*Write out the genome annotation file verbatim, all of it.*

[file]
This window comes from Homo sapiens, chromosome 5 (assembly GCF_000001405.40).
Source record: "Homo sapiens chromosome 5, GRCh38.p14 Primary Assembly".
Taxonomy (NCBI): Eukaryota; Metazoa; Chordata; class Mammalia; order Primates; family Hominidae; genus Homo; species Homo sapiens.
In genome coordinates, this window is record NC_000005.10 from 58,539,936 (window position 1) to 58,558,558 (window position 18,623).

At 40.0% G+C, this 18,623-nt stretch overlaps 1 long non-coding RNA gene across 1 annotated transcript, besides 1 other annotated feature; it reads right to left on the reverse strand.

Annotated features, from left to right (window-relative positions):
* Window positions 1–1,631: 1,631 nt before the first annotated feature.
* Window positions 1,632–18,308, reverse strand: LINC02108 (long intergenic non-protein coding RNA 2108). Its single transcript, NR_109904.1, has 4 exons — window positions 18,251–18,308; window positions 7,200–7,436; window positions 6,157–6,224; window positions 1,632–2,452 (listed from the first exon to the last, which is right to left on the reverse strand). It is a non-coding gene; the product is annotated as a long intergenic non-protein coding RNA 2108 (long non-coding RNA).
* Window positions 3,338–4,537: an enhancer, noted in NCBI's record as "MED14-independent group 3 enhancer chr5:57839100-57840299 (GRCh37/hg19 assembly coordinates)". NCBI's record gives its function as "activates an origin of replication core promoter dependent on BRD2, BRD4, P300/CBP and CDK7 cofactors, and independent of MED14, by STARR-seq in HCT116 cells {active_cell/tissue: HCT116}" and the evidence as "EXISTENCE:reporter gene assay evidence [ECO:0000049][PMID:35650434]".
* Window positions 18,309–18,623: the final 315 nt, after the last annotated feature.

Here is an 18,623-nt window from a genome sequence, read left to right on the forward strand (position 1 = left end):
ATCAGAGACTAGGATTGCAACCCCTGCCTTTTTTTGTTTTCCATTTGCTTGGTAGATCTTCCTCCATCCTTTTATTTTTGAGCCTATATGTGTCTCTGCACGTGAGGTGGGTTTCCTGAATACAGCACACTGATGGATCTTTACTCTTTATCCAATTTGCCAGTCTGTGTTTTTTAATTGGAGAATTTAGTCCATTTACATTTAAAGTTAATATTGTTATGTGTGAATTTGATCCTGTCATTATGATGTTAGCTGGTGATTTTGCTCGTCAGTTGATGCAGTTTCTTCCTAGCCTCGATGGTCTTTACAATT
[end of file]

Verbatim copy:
This window comes from Homo sapiens, chromosome 5 (assembly GCF_000001405.40).
Source record: "Homo sapiens chromosome 5, GRCh38.p14 Primary Assembly".
Taxonomy (NCBI): Eukaryota; Metazoa; Chordata; class Mammalia; order Primates; family Hominidae; genus Homo; species Homo sapiens.
In genome coordinates, this window is record NC_000005.10 from 58,539,936 (window position 1) to 58,558,558 (window position 18,623).

At 40.0% G+C, this 18,623-nt stretch overlaps 1 long non-coding RNA gene across 1 annotated transcript, besides 1 other annotated feature; it reads right to left on the reverse strand.

Annotated features, from left to right (window-relative positions):
* Window positions 1–1,631: 1,631 nt before the first annotated feature.
* Window positions 1,632–18,308, reverse strand: LINC02108 (long intergenic non-protein coding RNA 2108). Its single transcript, NR_109904.1, has 4 exons — window positions 18,251–18,308; window positions 7,200–7,436; window positions 6,157–6,224; window positions 1,632–2,452 (listed from the first exon to the last, which is right to left on the reverse strand). It is a non-coding gene; the product is annotated as a long intergenic non-protein coding RNA 2108 (long non-coding RNA).
* Window positions 3,338–4,537: an enhancer, noted in NCBI's record as "MED14-independent group 3 enhancer chr5:57839100-57840299 (GRCh37/hg19 assembly coordinates)". NCBI's record gives its function as "activates an origin of replication core promoter dependent on BRD2, BRD4, P300/CBP and CDK7 cofactors, and independent of MED14, by STARR-seq in HCT116 cells {active_cell/tissue: HCT116}" and the evidence as "EXISTENCE:reporter gene assay evidence [ECO:0000049][PMID:35650434]".
* Window positions 18,309–18,623: the final 315 nt, after the last annotated feature.

Here is an 18,623-nt window from a genome sequence, read left to right on the forward strand (position 1 = left end):
ATCAGAGACTAGGATTGCAACCCCTGCCTTTTTTTGTTTTCCATTTGCTTGGTAGATCTTCCTCCATCCTTTTATTTTTGAGCCTATATGTGTCTCTGCACGTGAGGTGGGTTTCCTGAATACAGCACACTGATGGATCTTTACTCTTTATCCAATTTGCCAGTCTGTGTTTTTTAATTGGAGAATTTAGTCCATTTACATTTAAAGTTAATATTGTTATGTGTGAATTTGATCCTGTCATTATGATGTTAGCTGGTGATTTTGCTCGTCAGTTGATGCAGTTTCTTCCTAGCCTCGATGGTCTTTACAATT